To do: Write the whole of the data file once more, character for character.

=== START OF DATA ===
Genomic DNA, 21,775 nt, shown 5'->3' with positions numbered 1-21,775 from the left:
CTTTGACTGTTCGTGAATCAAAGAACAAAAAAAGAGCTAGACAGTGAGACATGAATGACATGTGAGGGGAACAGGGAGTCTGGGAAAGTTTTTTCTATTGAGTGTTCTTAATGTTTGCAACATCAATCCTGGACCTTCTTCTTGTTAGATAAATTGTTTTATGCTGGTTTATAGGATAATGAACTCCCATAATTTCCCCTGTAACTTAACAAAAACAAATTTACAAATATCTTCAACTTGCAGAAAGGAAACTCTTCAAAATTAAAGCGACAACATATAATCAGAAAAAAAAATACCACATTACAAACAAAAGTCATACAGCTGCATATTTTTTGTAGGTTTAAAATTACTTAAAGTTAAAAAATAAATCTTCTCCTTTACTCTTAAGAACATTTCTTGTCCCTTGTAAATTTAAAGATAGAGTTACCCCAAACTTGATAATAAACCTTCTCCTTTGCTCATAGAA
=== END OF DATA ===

Genomic DNA, 21,775 nt, shown 5'->3' with positions numbered 1-21,775 from the left:
CTTTGACTGTTCGTGAATCAAAGAACAAAAAAAGAGCTAGACAGTGAGACATGAATGACATGTGAGGGGAACAGGGAGTCTGGGAAAGTTTTTTCTATTGAGTGTTCTTAATGTTTGCAACATCAATCCTGGACCTTCTTCTTGTTAGATAAATTGTTTTATGCTGGTTTATAGGATAATGAACTCCCATAATTTCCCCTGTAACTTAACAAAAACAAATTTACAAATATCTTCAACTTGCAGAAAGGAAACTCTTCAAAATTAAAGCGACAACATATAATCAGAAAAAAAAATACCACATTACAAACAAAAGTCATACAGCTGCATATTTTTTGTAGGTTTAAAATTACTTAAAGTTAAAAAATAAATCTTCTCCTTTACTCTTAAGAACATTTCTTGTCCCTTGTAAATTTAAAGATAGAGTTACCCCAAACTTGATAATAAACCTTCTCCTTTGCTCATAGAA